all photos: Brandon Hirsch
*** due to the insane traffic jam we were unable to catch Spoon’s 6:30 pm (!!!!) performance. So fill in your Spoon review in the comments.
Arcade Fire @ MPP Setlist
Ready to Start, Month of May, Neighborhood #1 (Tunnels), The Well & the Lighthouse, Half Light II (No Celebration)/Neighborhood #2 (Laika), No Cars Go, Haiti, Sprawl II (Mountains Beyond Mountains), The Suburbs/The Suburbs (Continued), Modern Man, Rococo, Intervention, We Used to Wait, Neighborhood #3 (Power Out), Rebellion (Lies) // Keep the Car Running, Wake Up
The Arcade Fire have always been an arena band. The cinematic quality of the music. The theatrics. The all-or-nothingness in their performance. It was all there and more. Now, six years after Funeral took over Indie Rock and the world, they’re living out their destiny. Coming off their two dates at Madison Square Garden, with the latter directed for webcast on YouTube by 12 Monkeys/Brazil director Terry Gilliam, the Montreal octet brought The Suburbs to, er, the suburbs.
An album that finds the band returning to form, The Suburbs focuses on restrained introspection and nostalgic musings about growing up in suburbia instead of the life-and-death theatrics that made the aforementioned Funeral brilliant and Neon Bible hit or miss.
If you were playing the drinking game that’s been mentioned in a few reviews — drink everytime Butler says “kids” or “suburbs” — you would have been properly tanked at the end of the band’s 95-minute set. The majority of the evening’s set focused on album that was released last Tuesday, but they didn’t ignore Funeral or Neon Bible, grabbing the stronger songs from those records to fill out the rest of the 19-song setlist.
Setting the pace of the night with the mid-tempo churn of “Ready to Start” followed by the rollicking “Month of May”. While those two songs received only the occasional tap of the foot familiarity, the place exploded when the all-to-familiar guitar riff of “Neighborhood #1 (Tunnels)” came through the speakers — it was definitely more of a Funeral crowd from where I was sitting.
The new material didn’t come without a few hiccups. “Half Light II (No Celebration)” tripped over its own shoelaces before stopping altogether with Butler blaming it on the drum machine though it seemed like he mixed up the verses instead. They ended up scratching the song and kicked out an invigorating performance of “Neighborhood #2 (Laika)” instead. It was nice to see the band being called “the white Parliament-Funkadelic” have a very human moment.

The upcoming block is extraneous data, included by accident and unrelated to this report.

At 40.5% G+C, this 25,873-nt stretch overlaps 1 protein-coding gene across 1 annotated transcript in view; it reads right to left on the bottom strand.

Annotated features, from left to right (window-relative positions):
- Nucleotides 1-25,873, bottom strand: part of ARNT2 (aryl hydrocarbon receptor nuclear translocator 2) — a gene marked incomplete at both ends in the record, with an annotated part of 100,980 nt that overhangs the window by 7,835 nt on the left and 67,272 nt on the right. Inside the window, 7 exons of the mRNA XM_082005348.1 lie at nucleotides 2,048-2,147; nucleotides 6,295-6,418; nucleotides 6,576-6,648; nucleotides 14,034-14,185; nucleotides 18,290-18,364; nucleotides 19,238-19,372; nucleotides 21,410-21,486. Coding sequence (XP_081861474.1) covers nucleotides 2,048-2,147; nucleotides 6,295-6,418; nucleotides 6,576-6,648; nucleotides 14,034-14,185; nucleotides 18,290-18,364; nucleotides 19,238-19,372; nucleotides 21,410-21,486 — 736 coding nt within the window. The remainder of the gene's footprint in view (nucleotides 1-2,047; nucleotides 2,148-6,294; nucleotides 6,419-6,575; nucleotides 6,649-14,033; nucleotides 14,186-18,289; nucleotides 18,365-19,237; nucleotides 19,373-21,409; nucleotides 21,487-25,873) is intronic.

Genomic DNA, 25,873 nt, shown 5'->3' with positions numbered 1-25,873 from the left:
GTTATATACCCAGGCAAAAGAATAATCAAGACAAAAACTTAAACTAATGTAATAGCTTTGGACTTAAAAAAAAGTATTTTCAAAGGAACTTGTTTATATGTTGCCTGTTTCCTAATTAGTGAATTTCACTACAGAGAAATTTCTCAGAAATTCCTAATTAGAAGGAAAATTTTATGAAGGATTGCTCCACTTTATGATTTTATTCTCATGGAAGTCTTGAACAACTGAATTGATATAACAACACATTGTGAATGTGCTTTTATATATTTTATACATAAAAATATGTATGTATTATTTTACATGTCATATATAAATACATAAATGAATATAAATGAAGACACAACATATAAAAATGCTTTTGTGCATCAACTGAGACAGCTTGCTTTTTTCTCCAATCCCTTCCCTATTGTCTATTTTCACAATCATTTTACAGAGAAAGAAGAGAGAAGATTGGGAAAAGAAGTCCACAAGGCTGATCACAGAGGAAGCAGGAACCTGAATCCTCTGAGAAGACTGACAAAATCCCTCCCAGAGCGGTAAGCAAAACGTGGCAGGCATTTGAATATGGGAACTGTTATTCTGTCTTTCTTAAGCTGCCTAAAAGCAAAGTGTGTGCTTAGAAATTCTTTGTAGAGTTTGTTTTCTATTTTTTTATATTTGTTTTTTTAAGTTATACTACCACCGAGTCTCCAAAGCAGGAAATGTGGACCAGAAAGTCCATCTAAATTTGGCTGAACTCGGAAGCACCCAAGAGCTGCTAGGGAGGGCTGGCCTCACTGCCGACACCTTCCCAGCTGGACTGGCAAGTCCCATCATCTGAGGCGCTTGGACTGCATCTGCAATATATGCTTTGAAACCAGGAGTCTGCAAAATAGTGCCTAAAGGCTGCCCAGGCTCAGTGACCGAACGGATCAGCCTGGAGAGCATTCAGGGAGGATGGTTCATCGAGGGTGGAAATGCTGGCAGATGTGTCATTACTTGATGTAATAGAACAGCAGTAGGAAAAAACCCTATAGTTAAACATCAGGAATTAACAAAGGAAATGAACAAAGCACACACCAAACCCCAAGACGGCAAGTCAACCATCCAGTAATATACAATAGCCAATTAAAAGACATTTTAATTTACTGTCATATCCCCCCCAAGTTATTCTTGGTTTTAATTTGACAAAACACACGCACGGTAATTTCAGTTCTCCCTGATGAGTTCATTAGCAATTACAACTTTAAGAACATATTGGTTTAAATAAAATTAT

But when it was all systems go, it was something otherworldly.
The new-wave stomp of “Sprawl II (Mountains Beyond Mountains)” might recall “Heart of Glass“, but it’s more of a signifier in the band’s abilities to try something completely out of their comfort zone and succeeding on all fronts. Set closer “Neighborhood #3 (Power Out)/Rebellion (Lies)” was a runaway train of organized chaos with every member of the band beating on something just for the sake of making a joyous noise.
Time for some real talk, though: How good was the set closer “Wake Up”? I mean, it’s great on the record, but live it’s even better. Maybe it’s the 30,ooo-plus people yelling their hearts out in unison. Maybe not. Regardless, it was definitely something special to witness and still gives me goosebumps thinking about it.
And, to think, I’ve been lucky enough to see it twice now.
Update: Spoon’s set:
“Man, Arcade Fire don’t mess around with their openers.” Spoon started the night with some great pace and positive energy. Their set was comprised of songs from throughout their more recent albums, and included a few older gems too. Though, I thought the highlight was their cover of Wolf Parade’s “Modern World.”